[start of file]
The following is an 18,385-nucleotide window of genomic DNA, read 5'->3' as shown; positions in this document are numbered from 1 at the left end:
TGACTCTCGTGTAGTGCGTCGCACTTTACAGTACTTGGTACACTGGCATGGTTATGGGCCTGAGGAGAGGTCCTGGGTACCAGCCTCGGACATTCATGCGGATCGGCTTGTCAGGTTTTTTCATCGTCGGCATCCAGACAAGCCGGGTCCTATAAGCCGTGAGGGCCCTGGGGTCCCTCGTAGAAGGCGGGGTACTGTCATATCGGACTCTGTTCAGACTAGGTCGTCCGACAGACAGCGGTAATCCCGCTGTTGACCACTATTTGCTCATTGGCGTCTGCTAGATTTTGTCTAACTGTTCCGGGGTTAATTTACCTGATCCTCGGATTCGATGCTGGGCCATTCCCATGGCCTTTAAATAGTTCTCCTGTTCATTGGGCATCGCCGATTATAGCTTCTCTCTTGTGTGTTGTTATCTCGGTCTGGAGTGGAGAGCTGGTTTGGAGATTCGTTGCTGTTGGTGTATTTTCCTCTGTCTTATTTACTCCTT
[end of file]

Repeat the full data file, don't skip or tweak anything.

The following is an 18,385-nucleotide window of genomic DNA, read 5'->3' as shown; positions in this document are numbered from 1 at the left end:
TGACTCTCGTGTAGTGCGTCGCACTTTACAGTACTTGGTACACTGGCATGGTTATGGGCCTGAGGAGAGGTCCTGGGTACCAGCCTCGGACATTCATGCGGATCGGCTTGTCAGGTTTTTTCATCGTCGGCATCCAGACAAGCCGGGTCCTATAAGCCGTGAGGGCCCTGGGGTCCCTCGTAGAAGGCGGGGTACTGTCATATCGGACTCTGTTCAGACTAGGTCGTCCGACAGACAGCGGTAATCCCGCTGTTGACCACTATTTGCTCATTGGCGTCTGCTAGATTTTGTCTAACTGTTCCGGGGTTAATTTACCTGATCCTCGGATTCGATGCTGGGCCATTCCCATGGCCTTTAAATAGTTCTCCTGTTCATTGGGCATCGCCGATTATAGCTTCTCTCTTGTGTGTTGTTATCTCGGTCTGGAGTGGAGAGCTGGTTTGGAGATTCGTTGCTGTTGGTGTATTTTCCTCTGTCTTATTTACTCCTT